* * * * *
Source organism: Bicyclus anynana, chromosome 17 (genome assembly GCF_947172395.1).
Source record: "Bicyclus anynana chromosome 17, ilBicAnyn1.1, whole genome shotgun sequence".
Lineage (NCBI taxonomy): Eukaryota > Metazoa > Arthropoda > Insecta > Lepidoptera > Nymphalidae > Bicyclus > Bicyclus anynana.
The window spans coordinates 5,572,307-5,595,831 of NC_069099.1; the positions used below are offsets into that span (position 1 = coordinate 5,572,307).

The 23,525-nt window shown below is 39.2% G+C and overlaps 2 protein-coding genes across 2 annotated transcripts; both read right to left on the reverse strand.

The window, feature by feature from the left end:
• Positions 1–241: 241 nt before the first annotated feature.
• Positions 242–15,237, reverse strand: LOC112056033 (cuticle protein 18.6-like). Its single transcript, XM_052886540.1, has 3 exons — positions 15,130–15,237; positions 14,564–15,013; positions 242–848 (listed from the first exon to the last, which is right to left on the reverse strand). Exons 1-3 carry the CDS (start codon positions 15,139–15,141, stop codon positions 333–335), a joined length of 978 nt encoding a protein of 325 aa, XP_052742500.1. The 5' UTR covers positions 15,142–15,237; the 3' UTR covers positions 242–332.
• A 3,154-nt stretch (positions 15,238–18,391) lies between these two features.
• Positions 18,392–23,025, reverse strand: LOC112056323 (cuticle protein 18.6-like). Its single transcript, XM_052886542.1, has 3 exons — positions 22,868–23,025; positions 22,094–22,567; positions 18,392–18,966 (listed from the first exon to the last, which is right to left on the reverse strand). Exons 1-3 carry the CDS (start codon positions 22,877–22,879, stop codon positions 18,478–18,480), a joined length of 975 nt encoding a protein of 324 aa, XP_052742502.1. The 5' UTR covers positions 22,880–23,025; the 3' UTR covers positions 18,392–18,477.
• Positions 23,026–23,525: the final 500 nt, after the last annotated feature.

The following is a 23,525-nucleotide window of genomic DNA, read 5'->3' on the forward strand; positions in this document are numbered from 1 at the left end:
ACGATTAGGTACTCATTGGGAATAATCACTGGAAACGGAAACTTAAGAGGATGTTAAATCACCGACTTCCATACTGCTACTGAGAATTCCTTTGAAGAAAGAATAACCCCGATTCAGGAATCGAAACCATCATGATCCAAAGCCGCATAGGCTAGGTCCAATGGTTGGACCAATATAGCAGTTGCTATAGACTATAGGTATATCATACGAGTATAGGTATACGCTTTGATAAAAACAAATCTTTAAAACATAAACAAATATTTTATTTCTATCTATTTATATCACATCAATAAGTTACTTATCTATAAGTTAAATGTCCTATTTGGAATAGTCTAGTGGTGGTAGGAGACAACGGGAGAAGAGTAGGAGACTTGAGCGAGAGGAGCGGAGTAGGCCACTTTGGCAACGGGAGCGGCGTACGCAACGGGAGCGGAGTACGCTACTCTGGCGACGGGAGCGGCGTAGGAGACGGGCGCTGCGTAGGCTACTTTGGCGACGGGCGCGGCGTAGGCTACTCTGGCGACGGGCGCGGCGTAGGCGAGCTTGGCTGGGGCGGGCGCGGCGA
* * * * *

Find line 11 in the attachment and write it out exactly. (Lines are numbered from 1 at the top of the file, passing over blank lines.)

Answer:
• Positions 23,026–23,525: the final 500 nt, after the last annotated feature.